Editor’s Note: We enjoy sharing stories about old North Okaloosa County from long-time residents turning more than 90 years old. Email firstname.lastname@example.org if you or someone you know has a birthday and would like to share memories.
LAUREL HILL — When McDonald Campbell was born 99 years ago, Laurel Hill was the largest community in what is now Okaloosa County.
Campbell vividly recalls when Laurel Hill boasted two banks, a movie theater, a hotel and bustling stores such as Campbell Company, which relatives owned.However, she prefers the town's current, more laid back atmosphere.
"On the Fourth of July I did not hear a single firecracker, and that is certainly indicative that we've grown much quieter,” she said.
Birthday and independence
Campbell celebrated her 99th birthday Saturday with family and friends, including fellow retired educators, with some coming from Alabama and Tallahassee.
After several medical problems this past year, she said jokingly, "If 99 is worse than 98, I don't think I'll be here for 100."
Now recuperated, Campbell remains fiercely independent, recently "letting go" caregivers who sat with her around the clock when she last returned from rehabilitation.
"I just couldn't abide all those strangers in my house," she said. "They'd come in my room uninvited and then want to sit and talk for hours."
To placate relatives, she wears a medical emergency communicator and reluctantly gave up occasionally driving around town to keep an eye on things.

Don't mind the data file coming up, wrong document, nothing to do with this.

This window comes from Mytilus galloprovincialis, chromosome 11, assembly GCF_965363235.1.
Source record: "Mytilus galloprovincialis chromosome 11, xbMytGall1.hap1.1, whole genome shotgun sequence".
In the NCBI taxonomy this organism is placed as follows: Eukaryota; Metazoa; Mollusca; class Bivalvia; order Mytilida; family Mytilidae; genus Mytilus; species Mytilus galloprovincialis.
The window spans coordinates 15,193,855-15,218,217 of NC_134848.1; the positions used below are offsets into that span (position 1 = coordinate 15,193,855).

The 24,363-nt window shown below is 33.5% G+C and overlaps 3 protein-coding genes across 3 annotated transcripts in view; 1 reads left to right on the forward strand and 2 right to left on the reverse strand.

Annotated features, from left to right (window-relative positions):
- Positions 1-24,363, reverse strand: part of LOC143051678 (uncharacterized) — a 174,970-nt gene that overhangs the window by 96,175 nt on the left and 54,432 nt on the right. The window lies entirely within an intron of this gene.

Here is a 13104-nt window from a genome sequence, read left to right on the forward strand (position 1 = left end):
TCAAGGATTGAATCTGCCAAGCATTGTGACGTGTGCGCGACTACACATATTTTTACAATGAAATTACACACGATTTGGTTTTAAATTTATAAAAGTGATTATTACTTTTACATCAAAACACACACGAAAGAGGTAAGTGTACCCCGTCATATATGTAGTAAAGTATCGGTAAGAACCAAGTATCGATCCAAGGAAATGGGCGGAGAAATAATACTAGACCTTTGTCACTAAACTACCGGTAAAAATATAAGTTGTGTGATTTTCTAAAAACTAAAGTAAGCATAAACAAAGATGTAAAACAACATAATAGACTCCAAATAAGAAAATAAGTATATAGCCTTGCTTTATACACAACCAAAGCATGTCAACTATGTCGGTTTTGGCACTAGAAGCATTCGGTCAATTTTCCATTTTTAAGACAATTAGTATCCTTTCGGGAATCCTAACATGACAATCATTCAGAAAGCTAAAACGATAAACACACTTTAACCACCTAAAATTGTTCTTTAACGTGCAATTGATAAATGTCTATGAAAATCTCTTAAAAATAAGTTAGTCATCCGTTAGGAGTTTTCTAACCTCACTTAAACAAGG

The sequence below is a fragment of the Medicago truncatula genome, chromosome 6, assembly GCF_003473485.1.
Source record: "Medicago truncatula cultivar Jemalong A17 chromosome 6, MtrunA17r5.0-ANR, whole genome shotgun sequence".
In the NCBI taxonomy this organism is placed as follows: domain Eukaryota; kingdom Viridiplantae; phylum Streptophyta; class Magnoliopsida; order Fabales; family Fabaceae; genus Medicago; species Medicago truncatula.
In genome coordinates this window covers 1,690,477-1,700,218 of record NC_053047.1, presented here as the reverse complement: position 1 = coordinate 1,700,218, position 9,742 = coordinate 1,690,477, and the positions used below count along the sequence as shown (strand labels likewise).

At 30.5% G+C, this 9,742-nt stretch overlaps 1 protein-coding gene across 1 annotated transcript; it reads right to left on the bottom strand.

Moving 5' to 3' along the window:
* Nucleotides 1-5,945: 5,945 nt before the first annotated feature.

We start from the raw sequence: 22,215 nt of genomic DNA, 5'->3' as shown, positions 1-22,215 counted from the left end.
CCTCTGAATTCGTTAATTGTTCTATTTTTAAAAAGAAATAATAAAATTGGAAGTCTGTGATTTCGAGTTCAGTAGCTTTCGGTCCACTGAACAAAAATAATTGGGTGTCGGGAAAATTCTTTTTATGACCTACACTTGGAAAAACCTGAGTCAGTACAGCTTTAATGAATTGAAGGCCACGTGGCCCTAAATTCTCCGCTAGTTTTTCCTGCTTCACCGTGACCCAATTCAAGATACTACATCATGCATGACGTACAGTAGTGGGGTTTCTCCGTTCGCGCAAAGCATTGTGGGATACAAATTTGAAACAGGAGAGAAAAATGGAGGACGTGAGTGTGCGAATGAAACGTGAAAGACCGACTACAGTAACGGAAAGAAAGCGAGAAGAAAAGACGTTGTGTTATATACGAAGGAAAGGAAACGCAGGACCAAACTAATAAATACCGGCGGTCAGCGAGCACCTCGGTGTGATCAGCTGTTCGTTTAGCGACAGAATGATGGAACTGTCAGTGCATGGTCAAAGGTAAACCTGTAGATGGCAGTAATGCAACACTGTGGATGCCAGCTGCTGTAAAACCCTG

School and church
Campbell started her teaching career after graduating from now-defunct Palmer College in DeFuniak Springs.
"When I started in the fall of '35, the Depression — the Great Depression — was with us, and we teachers made $75 a month for eight months a year with a four-year degree," she said.
"We had heat and lights and that was good, but there was no money for field trips and that kind of thing. And we didn't have any resource officers and we didn't need them."
After teaching seventh through 11th grades, Campbell helped establish Laurel Hill School's library.
"I started at Laurel Hill and I ended at Laurel Hill. I was the librarian — no! I was a ‘media specialist,’ but I didn't care much about the media part of it," she said. "I liked being just a librarian."
Campbell is fascinated by evolving technology, but she said not all developments in education are as beneficial as they're touted to be.
"I know a woman who's taking courses online and she studies hard and she seems fairly intelligent, but ... I think you need somebody there to explain things you don't understand. There's nobody there to teach you if you don't understand something.
"... There's no interaction with other students and taking part in extracurricular activities. All that, to me, is part of your education."
Church and home life
Campbell is Clerk Emeritus of the Session, Laurel Hill Presbyterian Church's governing body. She hosts its meetings and those of the Presbyterian Women community outreach group.
She's renowned among fellow congregants for bringing Bugles chips to church gatherings.
Also close to her heart is her lifelong home.
"I was born right here, in the front room, at 9 o'clock on a Monday morning," Campbell said, adding the house appears in tax records as early as 1908. Her family moved into it in 1914.
Campbell has beaten the nursing home at least three times — a source of pride — and said returning to the tidy white home motivated her, though others couldn’t relate.
“... Home is home. It has connotations they wouldn't understand,” she said. “When you've lived in one house all your life, you feel an attachment. It's part of you."
Contact News Bulletin Staff Writer Brian Hughes at 850-682-6524 or email@example.com. Follow him on Twitter @cnbBrian.